Mar 03 2007
If this posting is an indication of what was felt at CPAC (and there are some indications there were plenty who do harbor these feelings) then conservative movement is going to find it difficult to ban together to challenge the Dems. The Dems are cut-throat and will do anything to win, even if that means lying down with the suicidal anti-war left. The Far right has the opposite problem. They are so bent on purity they reject any waivering to purity. Their insulting arrogance is not only getting old and tiresome, one has to wonder if they actually want to accomplish anything at all. Let’s examine some indicators which do not bode well for the Reps as currently configured:
…there is considerable grumbling about the health of the movement. From conservative pioneers to up-and-coming true believers, many attendees are looking for leaders — and theyâ€™re uncertain about the current crop of presidential candidates and not even thrilled with the current occupant of the White House.
Itâ€™s a struggle,â€ said conservative activist and public relations specialist Mike Thompson. â€œConservatives want to win, but they arenâ€™t really sure the guys at the top of the field are conservative.â€ Reconciling purity and pragmatism is always a challenge, Thompson added, but itâ€™s especially so going into 2008 because â€œof the fear of the other side.â€
This is a very strange and twisted statement, but it goes to the heart of the problem – the drive for mythical purity. There is no perfection or purity, and those who believe in this fantasy end up throwing out realistic opportunities for a mirage. And their anger at not being able to obtain these fantasies is always laid at the feet of those who are ‘pragmatic’ (i.e., realistic). And note the insecurity in the emotion: “fear”. What is there to “fear” from the “other side”? Does this mean purity will take a back seat in 2008? We saw purity work its magic in 2006 and all it got us was Liberal garbage.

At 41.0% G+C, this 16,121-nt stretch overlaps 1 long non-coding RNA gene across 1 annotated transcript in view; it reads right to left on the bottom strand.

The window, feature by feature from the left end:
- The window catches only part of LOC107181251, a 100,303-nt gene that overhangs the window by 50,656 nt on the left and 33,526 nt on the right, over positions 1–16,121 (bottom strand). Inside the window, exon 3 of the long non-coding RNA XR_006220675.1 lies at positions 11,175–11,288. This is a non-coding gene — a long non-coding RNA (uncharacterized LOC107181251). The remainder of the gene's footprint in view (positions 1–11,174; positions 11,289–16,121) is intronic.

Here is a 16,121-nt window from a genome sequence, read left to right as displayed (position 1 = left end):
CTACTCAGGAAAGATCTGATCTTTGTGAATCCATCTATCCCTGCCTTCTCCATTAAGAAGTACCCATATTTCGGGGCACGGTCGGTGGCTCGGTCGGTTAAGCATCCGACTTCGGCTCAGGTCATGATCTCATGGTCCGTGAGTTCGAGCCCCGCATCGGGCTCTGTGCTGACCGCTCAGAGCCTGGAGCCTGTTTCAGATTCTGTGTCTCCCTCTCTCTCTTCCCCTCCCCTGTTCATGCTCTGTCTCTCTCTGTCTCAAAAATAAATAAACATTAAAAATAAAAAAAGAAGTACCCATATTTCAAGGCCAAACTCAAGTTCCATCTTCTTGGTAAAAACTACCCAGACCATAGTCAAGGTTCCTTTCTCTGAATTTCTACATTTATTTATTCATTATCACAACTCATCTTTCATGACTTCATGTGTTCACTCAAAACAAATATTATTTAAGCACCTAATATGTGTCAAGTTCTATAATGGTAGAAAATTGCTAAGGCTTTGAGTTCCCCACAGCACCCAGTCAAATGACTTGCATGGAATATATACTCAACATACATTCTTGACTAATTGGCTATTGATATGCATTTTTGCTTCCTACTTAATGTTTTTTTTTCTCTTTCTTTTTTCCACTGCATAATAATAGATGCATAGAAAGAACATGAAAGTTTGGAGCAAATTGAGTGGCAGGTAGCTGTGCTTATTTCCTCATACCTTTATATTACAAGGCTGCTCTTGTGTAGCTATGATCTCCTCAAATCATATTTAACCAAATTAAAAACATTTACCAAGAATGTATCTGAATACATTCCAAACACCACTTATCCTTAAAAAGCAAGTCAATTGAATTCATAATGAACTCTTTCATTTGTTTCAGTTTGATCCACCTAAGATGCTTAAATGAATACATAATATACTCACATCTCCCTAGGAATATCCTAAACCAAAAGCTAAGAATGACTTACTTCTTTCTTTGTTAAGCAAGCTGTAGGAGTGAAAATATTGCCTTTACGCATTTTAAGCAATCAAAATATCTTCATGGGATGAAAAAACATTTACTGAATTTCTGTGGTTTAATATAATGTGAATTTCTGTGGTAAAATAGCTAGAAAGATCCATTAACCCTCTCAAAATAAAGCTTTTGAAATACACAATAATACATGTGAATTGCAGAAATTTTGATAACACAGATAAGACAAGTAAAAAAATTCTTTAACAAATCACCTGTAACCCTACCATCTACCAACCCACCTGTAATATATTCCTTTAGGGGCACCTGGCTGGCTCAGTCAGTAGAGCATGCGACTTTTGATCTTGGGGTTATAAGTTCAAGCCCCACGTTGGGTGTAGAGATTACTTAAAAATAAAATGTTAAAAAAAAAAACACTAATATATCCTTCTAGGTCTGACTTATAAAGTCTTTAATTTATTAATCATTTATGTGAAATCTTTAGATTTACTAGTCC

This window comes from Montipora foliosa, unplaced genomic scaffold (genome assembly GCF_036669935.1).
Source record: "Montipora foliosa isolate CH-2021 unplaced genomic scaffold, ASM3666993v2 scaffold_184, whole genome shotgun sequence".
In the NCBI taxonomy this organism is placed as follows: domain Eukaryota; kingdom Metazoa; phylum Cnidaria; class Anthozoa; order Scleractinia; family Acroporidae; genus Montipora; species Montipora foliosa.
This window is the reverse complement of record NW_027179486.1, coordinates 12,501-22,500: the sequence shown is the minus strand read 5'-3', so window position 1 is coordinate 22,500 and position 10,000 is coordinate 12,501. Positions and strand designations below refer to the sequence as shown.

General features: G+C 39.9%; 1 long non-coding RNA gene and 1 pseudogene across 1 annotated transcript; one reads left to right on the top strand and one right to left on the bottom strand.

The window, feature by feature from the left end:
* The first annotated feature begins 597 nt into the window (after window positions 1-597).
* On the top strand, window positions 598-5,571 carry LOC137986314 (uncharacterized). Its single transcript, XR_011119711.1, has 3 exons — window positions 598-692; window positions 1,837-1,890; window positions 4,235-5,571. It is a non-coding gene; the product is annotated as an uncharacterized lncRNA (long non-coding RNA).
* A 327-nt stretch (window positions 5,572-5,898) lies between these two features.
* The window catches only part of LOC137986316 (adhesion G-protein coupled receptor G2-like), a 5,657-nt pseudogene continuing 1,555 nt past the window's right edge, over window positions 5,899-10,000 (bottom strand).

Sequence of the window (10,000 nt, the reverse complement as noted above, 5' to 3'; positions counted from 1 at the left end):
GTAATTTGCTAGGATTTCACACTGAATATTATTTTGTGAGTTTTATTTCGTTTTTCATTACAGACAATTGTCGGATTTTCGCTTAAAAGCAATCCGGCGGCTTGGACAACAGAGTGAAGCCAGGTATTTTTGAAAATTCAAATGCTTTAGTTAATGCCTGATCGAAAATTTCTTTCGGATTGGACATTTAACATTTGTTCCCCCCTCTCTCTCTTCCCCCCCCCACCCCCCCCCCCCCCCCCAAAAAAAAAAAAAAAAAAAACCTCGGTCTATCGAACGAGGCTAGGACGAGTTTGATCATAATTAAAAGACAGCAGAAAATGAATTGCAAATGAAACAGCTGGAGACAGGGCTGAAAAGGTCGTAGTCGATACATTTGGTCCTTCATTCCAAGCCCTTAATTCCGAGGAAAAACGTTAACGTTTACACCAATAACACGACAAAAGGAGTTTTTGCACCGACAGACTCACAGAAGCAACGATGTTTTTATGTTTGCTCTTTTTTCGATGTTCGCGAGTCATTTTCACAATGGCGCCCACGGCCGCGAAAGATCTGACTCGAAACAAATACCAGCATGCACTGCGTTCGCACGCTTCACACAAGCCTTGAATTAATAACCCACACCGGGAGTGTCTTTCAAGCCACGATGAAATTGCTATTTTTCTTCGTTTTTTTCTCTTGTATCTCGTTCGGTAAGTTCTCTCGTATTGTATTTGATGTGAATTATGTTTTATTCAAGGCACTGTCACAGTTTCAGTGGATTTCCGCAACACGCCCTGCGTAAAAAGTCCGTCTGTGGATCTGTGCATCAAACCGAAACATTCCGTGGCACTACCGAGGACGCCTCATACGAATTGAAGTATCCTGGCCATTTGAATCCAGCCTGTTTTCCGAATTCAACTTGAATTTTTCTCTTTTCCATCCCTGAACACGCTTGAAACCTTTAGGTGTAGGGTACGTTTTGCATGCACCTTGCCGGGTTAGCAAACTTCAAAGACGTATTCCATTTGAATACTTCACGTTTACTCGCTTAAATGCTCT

tâ€™s not just skepticism about McCain, former New York Mayor Rudy Giuliani and former Massachusetts Gov. Mitt Romney that has members of the movement in a funk.
While conservatives here are appreciative of his steadfastness in the war on terror, President Bush has disappointed some on the right who had high hopes.
Bush has â€œmade so many mistakes,â€ said the Eagle Forumâ€™s Phyllis Schlafly. â€œThe war is a disaster and he flubbed the [immigration] issue.â€
And the leading GOP contenders to succeed Bush? â€œTheyâ€™re all equally unacceptable,â€ Schlafly said.
Yeah, but they are the only ones who are also electable. And Bush did not lose Congress over the immigration issue, the less popular Rep Congress is the mastermind of that debacle. This revisionist denial doesn’t bode well for a quick turn around for the Reps. The far right has lost much its influence and the broader conservative coalition which can win elections. Their access to power has to be arm-in-arm with the more moderate conservatives. They have no choice. The question is whether the far right will succumb and accept this reality or stand alone and in the minority.